How to Clean and Care for Snow Pants

A winter coat, hat, ski pants, and goggles hanging up

The Spruce / Meg MacDonald

Overview
  • Working Time: 5 mins
  • Total Time: 30 mins - 1 hr
  • Skill Level: Beginner

To fully enjoy outdoor winter activities, you need warm, lightweight, waterproof clothing such as jackets and snow pants to keep you from freezing during your snowy adventures. If you care for these clothes properly, they'll last for years to come.

Lightweight ski wear is usually made of nylon fabric that the manufacturer treats on one side with special polymers, which lower the surface tension of the fabric, causing water to bead up and roll off. The special finishes on the inside of ski wear have microscopic pores that are too small to allow water to pass through but are large enough to let water vapor escape. This breathability keeps you both dry and warm because perspiration is moved away from the body.

However, dirt and grime can disrupt the waterproofing and breathability by clogging the pores and preventing water vapor from escaping. So properly cleaning your ski wear will enhance its performance—and, potentially, yours.

How Often to Clean Snow Pants

Wash your snow pants at least twice a season. However, you don't always need to wash them after every wearing. Almost all snow pants are washable, but check the labels for cleaning instructions. This is especially important for waterproof clothing. Ski clothes should not be dry-cleaned because the cleaning chemicals are too harsh for the waterproof coating. If you have youth snow pants or bibs, you can use these same cleaning methods.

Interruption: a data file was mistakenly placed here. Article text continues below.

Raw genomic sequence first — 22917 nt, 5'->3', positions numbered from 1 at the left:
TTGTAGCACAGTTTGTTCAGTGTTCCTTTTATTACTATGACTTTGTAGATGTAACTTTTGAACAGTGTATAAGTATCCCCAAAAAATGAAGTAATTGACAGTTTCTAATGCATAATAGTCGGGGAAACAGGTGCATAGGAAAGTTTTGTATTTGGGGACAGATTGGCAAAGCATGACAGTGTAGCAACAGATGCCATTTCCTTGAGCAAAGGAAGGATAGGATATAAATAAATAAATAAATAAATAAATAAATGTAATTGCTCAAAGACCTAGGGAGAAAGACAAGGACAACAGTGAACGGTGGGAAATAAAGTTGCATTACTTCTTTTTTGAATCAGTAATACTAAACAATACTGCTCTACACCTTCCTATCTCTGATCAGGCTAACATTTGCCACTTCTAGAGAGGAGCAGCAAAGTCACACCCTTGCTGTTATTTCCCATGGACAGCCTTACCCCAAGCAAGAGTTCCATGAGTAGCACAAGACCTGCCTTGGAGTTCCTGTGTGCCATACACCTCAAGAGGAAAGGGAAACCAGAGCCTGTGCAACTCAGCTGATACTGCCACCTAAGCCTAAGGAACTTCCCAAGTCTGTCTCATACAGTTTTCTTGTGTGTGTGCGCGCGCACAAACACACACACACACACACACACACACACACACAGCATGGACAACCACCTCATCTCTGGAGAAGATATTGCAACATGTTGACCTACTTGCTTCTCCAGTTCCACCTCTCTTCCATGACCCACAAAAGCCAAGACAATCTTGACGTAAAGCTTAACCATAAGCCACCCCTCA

What You'll Need

Equipment / Tools

  • Washing machine
  • Clothesline or drying rack
  • Soft-bristled brush or toothbrush (optional)

Materials

  • Gentle detergent
  • Stain remover (optional)
  • Waterproofing liquid solution or spray (optional)

Instructions

Materials to clean snow pants

The Spruce / Meg MacDonald

How to Wash Snow Pants
Detergent Gentle, such as Hex Performance, Woolite, or one formulated for waterproof gear
Water Temperature Cold
Cycle Type Delicate
Drying Cycle Type Do not machine-dry
Special Treatments None
Iron Settings Do not iron
  1. Prep the Garment

    Check the pants pockets for lip balm, tissues, and anything that could stain your fabrics. Cut off or untie any lift tickets or passes on pants, bibs, or ski jackets if you're washing them together. Remove any inner linings or removable hoods from jackets, zip up all the zippers, snap the snaps, and close all Velcro fasteners to prevent snagging and tears during washing.

    Someone checking ski pants before washing

    The Spruce / Meg MacDonald

  2. Pre-Treat Stains

    If you have a grease stain or food stains such as chocolate or mustard, pre-treat the stain before washing. Unlike more delicate fabrics, snow pants can handle a little bit of scrubbing to remove stains. Apply stain remover to the affected area, and scrub it with a soft-bristled laundry brush or a soft toothbrush. Allow the stain remover to work for 15 minutes, scrub the stain again, and then wash as directed.

    Someone pre-treating stains on snow pants

    The Spruce / Meg MacDonald

  3. Add Pants to the Washing Machine

    Put the snow pants in the washing machine with similar fabrics. Turn the water temperature to cold and the cycle setting to gentle, and then start the machine. If the clothes still feel soapy after rinsing, run them through a second rinse cycle.

    A laundry basket full of ski gear

    The Spruce / Meg MacDonald